The St. Domingo scheme shared the fate of the Cuban enterprise, although the former was accepted as an Administration measure. There was a great outcry at the time that improper motives instigated the urgency of the President and his friends for the acquisition of St. Domingo. I fancy no one now believes that Grant was corrupt in his earnestness, and I have never known any proof that others were; but Cuban bonds were certainly distributed with a lavish hand among those who it was thought could aid the purpose of the Patriots. Men high in position and public estimation accepted these bonds and afterward advocated the recognition of Cuban independence.

Even a foreign Minister was at one time the custodian and dispenser of four million dollars' worth of them, and the fact came to the knowledge of the Government. The Minister was summoned and informed that the Administration was [235] aware of his complicity, and that if the bonas remained in his keeping four and twenty hours his excellency would receive his passports. His excellency made haste within the appointed time to place the papers where they could never again be of use to the insurrectionary party; and during the remainder of his mission he was careful not to dabble in the affairs of stranger nations; nor to foment as a foreign Minister troubles between other governments and that to which he was accredited.

After the English question was disposed of Fish determined to leave the Cabinet. Grant's first term was approaching a close; the President had been re-elected, and the Secretary felt that he could with honor withdraw from the cares of state, having achieved a great diplomatic success and relieved his chief from the anxieties that pressed so heavily when the subordinate accepted office. Grant was unwilling to part with his Secretary of State, but Fish persisted in his intention, and one day when they were alone together he handed the President his resignation in a closed letter. This was just before a Cabinet meeting, and Grant took the letter but said nothing. When the other members of the Cabinet entered, he asked each in turn for his budget, but omitted Fish, who according to etiquette should have been first addressed. Then the President said: ‘I have a letter from the Secretary of State. I suppose I know its contents, and I am very sorry to receive it.’ But he had a matter, he continued, upon which he desired to consult the other members of the Cabinet.

Fish accepted this as his own dismissal, and took his leave, not expecting to enter the Cabinet chamber again as Secretary of State. But the next day he received a letter signed by every member of the Senate except three, urging him to remain in his position. This was the business which the President desired to discuss with his ministers; and the dismissal, as Fish thought it at the time, was a [236] waggish design on the part of Grant to surprise his friend. He was always fond of surprising those whom he liked by his favors or his acts of friendship, and the vein of humor that ran through his character was very perceptible in incidents like these. Fish remained in the Cabinet.

In the year 1870 Mr. Paul Forbes, a man prominent in the business and social circles of his time, made known to the Government his intimacy with General Prim, then Premier of Spain. He also communicated certain intimations that the Spanish potentate might not be averse to negotiate for the disposal of Cuba to the United States, if the terms could be made advantageous, and the Castilian pride should not be inopportunely aroused. There were some pourparlers on the subject, and it was finally determined to send Forbes to Madrid in such a way as not to commit the Government, but to sound the Premier further as to his views, General Sickles, the Minister to Spain, was informed of the plan, and was directed to assist in its execution, but to be careful that the relations of the two countries should not be compromised. The Spanish temper was known to be hot and suspicious as well as arrogant, and Prim must manage his part of the affair with consummate delicacy.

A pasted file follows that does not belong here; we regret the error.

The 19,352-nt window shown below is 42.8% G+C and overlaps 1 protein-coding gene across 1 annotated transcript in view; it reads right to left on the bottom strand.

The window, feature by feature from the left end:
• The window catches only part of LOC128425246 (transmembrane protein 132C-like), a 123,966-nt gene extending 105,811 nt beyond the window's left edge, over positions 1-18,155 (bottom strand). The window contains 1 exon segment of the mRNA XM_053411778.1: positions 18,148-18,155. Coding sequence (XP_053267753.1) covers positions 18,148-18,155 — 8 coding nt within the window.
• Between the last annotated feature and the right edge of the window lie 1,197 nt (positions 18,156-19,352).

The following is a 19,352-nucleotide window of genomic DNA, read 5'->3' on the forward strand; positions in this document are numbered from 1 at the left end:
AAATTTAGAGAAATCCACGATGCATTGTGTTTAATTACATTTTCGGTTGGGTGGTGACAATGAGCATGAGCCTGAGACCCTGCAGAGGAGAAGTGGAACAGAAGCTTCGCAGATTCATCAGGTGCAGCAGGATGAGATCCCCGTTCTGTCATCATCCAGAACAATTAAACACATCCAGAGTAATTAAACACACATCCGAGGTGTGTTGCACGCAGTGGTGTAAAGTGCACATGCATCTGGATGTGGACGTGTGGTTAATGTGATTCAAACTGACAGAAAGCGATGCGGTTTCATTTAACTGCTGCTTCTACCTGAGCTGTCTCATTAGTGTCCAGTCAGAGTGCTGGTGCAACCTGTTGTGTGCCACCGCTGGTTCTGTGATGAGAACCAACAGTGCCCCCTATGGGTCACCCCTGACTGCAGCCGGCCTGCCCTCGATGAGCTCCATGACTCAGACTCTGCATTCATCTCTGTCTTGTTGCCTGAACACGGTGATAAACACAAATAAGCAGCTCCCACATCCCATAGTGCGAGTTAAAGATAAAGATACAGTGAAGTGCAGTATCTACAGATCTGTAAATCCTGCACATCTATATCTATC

Forbes started for Europe, but was unable to restrain his elation at being intrusted with so important a business. When he arrived at Paris he had the indiscretion to reveal his errand, and before he reached Madrid the story of the proposed sale of Cuba was noised abroad. This at first almost balked the enterprise. Prim was frightened for his hold on power; he had not yet prepared the minds of his countrymen for the abandonment of the Faithful Isle. Still Sickles took up the negotiations and with great skill mended the broken threads; there seemed a fair prospect of success. The offer was absolutely made by Spain that the Cubans should be allowed to purchase Cuba, the United States to guarantee the purchase bonds, and the matter was under [237] consideration by the United States when Prim was assassinated. I was repeatedly assured in Cuba that he had been shot because he contemplated the sale. Be that as it may, with his death the scheme fell through, and it has not since been revived. Cuba remains to-day the most miserably oppressed bit of soil on earth under what is called a civilized government.

No further matter of equal importance in our foreign relations arose during Grant's Administration. Amid the disasters and calumnies that clustered around the last years of his second term, Fish remained stanch to his chief. He was opposed to Grant's standing for a third term immediately after a second, perhaps as much because he thought the President would be defeated if he appealed to the country then, as on account of any disapprobation of the principle. He certainly in 1880 supported the renomination of Grant; but at the close of Grant's second Administration Fish recommended his retirement. During all the anxieties and doubts in regard to the election of a successor Fish was in the full confidence of his chief; and he was by Grant's side when he left the White House. From the Executive Mansion the exPresi-dent and Mrs. Grant were driven to Fish's house, and remained for several weeks his guests, as eight years before he and Mrs. Fish had been guests of General Grant, little dreaming then of the relations they were destined to assume.

While Grant was engaged upon his memoirs he wrote some passages of a political character which seemed to me of so much consequence that I urged him to discuss them with his most important political friends, and he determined to read them to Fish, but for some reason this intention was not carried out. Months afterward, when Grant thought he was dying, and his family were gathered around him to receive his last words, he stammered: ‘I suppose I have not more than half an hour to live, and I wish to say that I want the political passages in my book submitted to [238] Governor Fish to see if there is too much acrimony. He may correct them or strike them out altogether as he chooses.’ General Grant, however, revived after this and lived several months longer, during which he was able to resume his work, but in what he believed were his dying moments he gave this great proof of confidence and respect to his friend and counselor, his Secretary of State.